November 12, 2014 Pricing Strategy en_US How to Use Psychological Pricing to Increase Your Bottom Line
Pricing Strategy

How to Use Psychological Pricing to Increase Your Bottom Line

By Suzanne Kearns November 12, 2014

Psychological pricing is the act of pricing your product so that it appeals to customers’ emotions rather than their logic. Done right, it could give you an edge and help you increase sales. Let’s take a look at the most common tactics and discuss how they’re best used.

Start With the Basics

The prices you choose for your products or services will largely impact your sales volume. Set them too low and consumers may perceive them as cheap or ineffective. And if you set them too high for a product that doesn’t warrant it, they’ll feel that they were overcharged or tricked into paying too much. So the first step in setting your prices is to determine exactly what your product or service is worth. Do this by looking at your competitors’ prices and talking to suppliers and trade associations.

Once you have a baseline price set for each of your products, you can use these five psychological pricing tactics to increase your sales.

Appeal to Value-Driven Consumers

To appeal to these consumers, you have to set your prices so that they will “see” a bargain when looking at the price tag. To do that, you should make use of odd numbers instead of rounding up to whole dollars. For instance, something priced at $1.99 will be viewed as a better value than something priced at $2, even though it’s only a 1 cent difference. The reason for that is because we read left to right, and the first number is a 1. Consumers will subconsciously view the price as closer to a dollar because when there are cents attached to a sales price, they will usually round down, not up. It’s why you see new cars priced at $29,999 instead of $30,000. A perfect illustration of this was reported in the Daily Mail a few years ago when a dollar store went out of business after a 99-cent store opened across the street.

Use the Number 9

Have you ever wondered why so many retailers use the number 9 in their pricing?  It’s because it works. In fact, William Poundstone, author of Priceless, says using the number in prices will increase sales by 24 percent compared to prices with whole numbers. What’s more, MIT and the University of Chicago did a study on the effectiveness of using the number 9 to sell women’s clothing. The items with prices that ended with a 9 sold more, even when the other prices were lower. (The same shirt priced at $39 sold more than when it was priced at $34.)

Give Something Away for Free

In a study published in the Journal of Marketing, researcher Akshay Rao showed that people prefer to get something free, such as a bonus pack, instead of receiving a discounted price. For instance, if you sell trendy pillows and bundle two for the price of one, the study suggests that you would sell more than if you gave a 50 percent discount off of one.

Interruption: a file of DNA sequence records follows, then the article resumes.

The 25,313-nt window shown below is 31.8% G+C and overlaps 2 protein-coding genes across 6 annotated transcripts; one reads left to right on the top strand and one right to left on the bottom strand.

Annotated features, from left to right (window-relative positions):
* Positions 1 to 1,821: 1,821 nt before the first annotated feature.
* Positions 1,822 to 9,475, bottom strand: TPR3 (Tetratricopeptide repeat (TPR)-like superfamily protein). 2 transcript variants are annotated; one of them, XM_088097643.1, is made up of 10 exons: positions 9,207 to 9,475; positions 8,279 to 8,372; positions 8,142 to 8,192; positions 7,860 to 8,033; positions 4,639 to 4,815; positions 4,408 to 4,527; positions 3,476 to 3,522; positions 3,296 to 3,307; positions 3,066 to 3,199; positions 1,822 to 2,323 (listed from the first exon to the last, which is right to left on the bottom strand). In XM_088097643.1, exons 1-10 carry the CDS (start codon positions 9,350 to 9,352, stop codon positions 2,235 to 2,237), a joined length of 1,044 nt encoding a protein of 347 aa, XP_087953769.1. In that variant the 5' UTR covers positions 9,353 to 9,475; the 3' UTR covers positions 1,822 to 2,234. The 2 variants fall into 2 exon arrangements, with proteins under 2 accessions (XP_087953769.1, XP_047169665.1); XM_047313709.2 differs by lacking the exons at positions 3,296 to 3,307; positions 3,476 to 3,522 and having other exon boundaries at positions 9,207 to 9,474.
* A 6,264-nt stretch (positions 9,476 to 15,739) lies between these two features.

Shape the Views of Undecided Buyers

Dan Ariely was perplexed when he came across an ad for The Economist that gave three options. The least expensive option was for a web-only subscription, the middle option was for a print-only subscription, and for the same price as the middle option, you could get both web and print subscriptions. He conducted a study with his MIT students and determined that when all three options were offered, the students selected option 3. But when the “useless” middle option was removed, they chose the least expensive option. He concluded that by offering a useless middle option, it would make people stop bargain hunting and become value shoppers, because the middle option made them think option 3 was a great deal. Watch Ariely discuss this further in this video.

You can apply same principle to shape your customers’ opinions about which of your offerings are a better deal.

Appeal to Class-Conscious Buyers

If you have a unique item or service, you may be able to set a high price tag and appeal to class-conscious buyers. Some buyers want to know that they are getting quality and exclusivity, and they actively prefer to pay a higher price to ensure it. In the book Influence: The Psychology of Persuasion, author Robert Cialdini talks about a jeweler who intended to slash some jewelry prices by half because they weren’t selling, but accidentally doubled the prices. She quickly sold out of the items because when customers saw the high prices, they perceived the jewelry to be more valuable.

Suzanne Kearns

Suzanne has been a full-time freelance writer for 20 years. She’s written for numerous business and financial publications such as Entrepreneur, Reason Magazine, Home Business Magazine, and Money Crashers. Read more